1966 Ford GT40
The story of the GT40 is one of triumph and heartache, or perhaps heartburn. To break into the European racing scene Henry Ford II tired to acquire Ferrari, but ultimately negotiations with Enzo fell through. In the process things had gotten personal.
Ford, the man, not the company, lusted after a Le Mans victory. To make this a reality he set out to build his own racecar capable of beating Ferrari in its own backyard. The Blue Oval developed and campaigned a revolutionary new vehicle in the form of the GT40.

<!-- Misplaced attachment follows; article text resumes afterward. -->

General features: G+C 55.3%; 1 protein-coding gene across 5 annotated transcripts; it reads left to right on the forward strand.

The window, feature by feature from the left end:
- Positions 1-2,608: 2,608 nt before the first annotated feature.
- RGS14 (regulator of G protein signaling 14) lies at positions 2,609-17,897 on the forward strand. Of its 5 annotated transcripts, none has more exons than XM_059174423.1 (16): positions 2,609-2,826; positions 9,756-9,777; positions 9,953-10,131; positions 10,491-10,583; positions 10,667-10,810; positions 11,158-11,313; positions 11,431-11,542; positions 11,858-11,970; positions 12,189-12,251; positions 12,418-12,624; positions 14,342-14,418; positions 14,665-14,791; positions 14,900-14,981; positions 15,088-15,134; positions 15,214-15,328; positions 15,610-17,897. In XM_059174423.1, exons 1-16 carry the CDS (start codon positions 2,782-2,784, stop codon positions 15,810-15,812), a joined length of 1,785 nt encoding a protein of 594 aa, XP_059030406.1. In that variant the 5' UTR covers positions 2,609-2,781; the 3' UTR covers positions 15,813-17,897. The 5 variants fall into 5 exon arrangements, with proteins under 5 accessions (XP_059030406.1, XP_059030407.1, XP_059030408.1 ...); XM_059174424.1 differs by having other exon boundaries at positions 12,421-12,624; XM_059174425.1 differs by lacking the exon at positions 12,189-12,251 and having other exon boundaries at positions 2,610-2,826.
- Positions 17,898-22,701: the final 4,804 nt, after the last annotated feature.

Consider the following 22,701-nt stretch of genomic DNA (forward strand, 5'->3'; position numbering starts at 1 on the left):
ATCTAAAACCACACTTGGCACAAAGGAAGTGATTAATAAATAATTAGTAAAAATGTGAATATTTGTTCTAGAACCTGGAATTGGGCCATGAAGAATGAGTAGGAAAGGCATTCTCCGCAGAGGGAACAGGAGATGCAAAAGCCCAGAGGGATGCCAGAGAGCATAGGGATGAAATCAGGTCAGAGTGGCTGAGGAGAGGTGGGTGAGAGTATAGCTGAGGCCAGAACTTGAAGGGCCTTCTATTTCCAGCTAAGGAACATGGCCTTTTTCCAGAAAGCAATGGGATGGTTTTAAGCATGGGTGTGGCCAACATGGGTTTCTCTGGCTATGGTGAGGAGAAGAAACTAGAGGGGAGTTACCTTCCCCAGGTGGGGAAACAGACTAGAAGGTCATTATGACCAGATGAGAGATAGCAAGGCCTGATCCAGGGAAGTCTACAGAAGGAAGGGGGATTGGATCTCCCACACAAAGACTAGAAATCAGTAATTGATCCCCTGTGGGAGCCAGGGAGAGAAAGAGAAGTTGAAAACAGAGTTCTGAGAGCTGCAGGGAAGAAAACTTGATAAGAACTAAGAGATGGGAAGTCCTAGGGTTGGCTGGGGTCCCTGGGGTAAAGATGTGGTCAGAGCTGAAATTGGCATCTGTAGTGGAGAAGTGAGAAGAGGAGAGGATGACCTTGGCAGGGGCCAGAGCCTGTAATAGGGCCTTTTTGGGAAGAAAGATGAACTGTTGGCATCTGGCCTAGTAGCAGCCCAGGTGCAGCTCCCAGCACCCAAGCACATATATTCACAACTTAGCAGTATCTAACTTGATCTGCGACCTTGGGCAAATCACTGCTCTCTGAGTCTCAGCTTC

The number in its name stands for a significant dimension of the vehicle. It has nothing to do with horsepower, acceleration or braking performance, rather how high it sits above the pavement. The original GTs were extremely low-slung, standing just 40 inches tall.
But what makes this car such a legend it what it achieved on the racetrack. With a little help from the late Carroll Shelby, and a rear-mounted 7.0-liter V8 engine, it accomplished the unthinkable.
In the summer of 1966 this American performance ambassador competed in the 24 Hours of Le Mans. Not only did Ford win the celebrated endurance race, it swept the podium with a 1-2-3 finish. The GT40 also carried the company to victory in ’67, ’68 and ’69.